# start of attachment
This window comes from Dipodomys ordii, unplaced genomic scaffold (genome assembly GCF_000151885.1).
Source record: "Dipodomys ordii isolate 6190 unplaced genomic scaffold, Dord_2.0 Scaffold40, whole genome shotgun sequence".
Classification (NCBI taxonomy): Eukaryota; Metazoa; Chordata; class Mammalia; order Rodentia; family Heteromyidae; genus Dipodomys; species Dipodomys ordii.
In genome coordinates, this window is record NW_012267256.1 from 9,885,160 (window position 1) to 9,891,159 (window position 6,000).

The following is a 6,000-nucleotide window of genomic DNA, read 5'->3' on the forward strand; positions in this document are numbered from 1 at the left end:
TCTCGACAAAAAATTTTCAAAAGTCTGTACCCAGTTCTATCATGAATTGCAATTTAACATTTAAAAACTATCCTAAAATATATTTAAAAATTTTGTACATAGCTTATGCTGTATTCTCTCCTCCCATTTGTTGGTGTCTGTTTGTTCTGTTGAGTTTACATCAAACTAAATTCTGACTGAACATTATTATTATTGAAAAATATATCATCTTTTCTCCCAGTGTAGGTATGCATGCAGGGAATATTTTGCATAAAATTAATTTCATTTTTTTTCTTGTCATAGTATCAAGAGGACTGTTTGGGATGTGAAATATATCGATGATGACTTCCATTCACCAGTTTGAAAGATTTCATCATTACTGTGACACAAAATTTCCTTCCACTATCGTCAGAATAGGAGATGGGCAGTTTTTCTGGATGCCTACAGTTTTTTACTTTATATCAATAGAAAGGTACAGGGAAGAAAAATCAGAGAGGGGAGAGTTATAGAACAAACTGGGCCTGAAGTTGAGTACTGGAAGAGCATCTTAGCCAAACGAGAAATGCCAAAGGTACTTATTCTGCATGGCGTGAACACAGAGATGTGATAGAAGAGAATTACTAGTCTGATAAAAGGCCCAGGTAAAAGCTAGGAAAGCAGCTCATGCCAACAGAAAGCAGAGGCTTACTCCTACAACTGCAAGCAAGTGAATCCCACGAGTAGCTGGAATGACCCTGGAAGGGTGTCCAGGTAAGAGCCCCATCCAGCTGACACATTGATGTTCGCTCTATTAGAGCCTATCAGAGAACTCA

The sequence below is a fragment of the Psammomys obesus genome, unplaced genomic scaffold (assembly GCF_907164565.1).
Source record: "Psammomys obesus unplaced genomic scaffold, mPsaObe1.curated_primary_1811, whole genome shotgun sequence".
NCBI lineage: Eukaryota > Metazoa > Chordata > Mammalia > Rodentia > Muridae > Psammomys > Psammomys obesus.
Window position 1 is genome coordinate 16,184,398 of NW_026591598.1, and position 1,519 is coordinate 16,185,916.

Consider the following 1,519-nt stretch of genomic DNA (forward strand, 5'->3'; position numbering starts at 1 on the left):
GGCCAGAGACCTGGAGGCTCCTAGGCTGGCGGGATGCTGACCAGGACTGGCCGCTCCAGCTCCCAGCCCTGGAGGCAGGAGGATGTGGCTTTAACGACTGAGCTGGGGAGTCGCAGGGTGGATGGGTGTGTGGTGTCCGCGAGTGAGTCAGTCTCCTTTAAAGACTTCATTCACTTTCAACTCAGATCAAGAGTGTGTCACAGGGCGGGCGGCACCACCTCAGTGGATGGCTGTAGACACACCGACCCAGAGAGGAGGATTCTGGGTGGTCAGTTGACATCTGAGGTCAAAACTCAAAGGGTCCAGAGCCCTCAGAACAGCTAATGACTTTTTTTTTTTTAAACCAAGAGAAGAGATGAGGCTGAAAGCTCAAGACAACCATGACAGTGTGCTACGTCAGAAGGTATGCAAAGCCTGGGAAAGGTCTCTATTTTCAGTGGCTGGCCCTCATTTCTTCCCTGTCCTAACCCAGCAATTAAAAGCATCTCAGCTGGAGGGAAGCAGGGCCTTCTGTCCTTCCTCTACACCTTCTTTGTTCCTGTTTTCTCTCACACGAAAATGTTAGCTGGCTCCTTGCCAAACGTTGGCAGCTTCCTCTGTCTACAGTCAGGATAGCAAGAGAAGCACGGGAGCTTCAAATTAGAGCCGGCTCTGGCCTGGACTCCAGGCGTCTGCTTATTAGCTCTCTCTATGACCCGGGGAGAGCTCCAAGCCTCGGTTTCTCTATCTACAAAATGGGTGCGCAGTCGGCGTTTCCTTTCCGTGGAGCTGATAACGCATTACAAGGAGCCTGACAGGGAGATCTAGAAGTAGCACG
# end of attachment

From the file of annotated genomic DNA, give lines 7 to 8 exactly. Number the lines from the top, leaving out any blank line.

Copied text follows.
The sequence below is a fragment of the Psammomys obesus genome, unplaced genomic scaffold (assembly GCF_907164565.1).
Source record: "Psammomys obesus unplaced genomic scaffold, mPsaObe1.curated_primary_1811, whole genome shotgun sequence".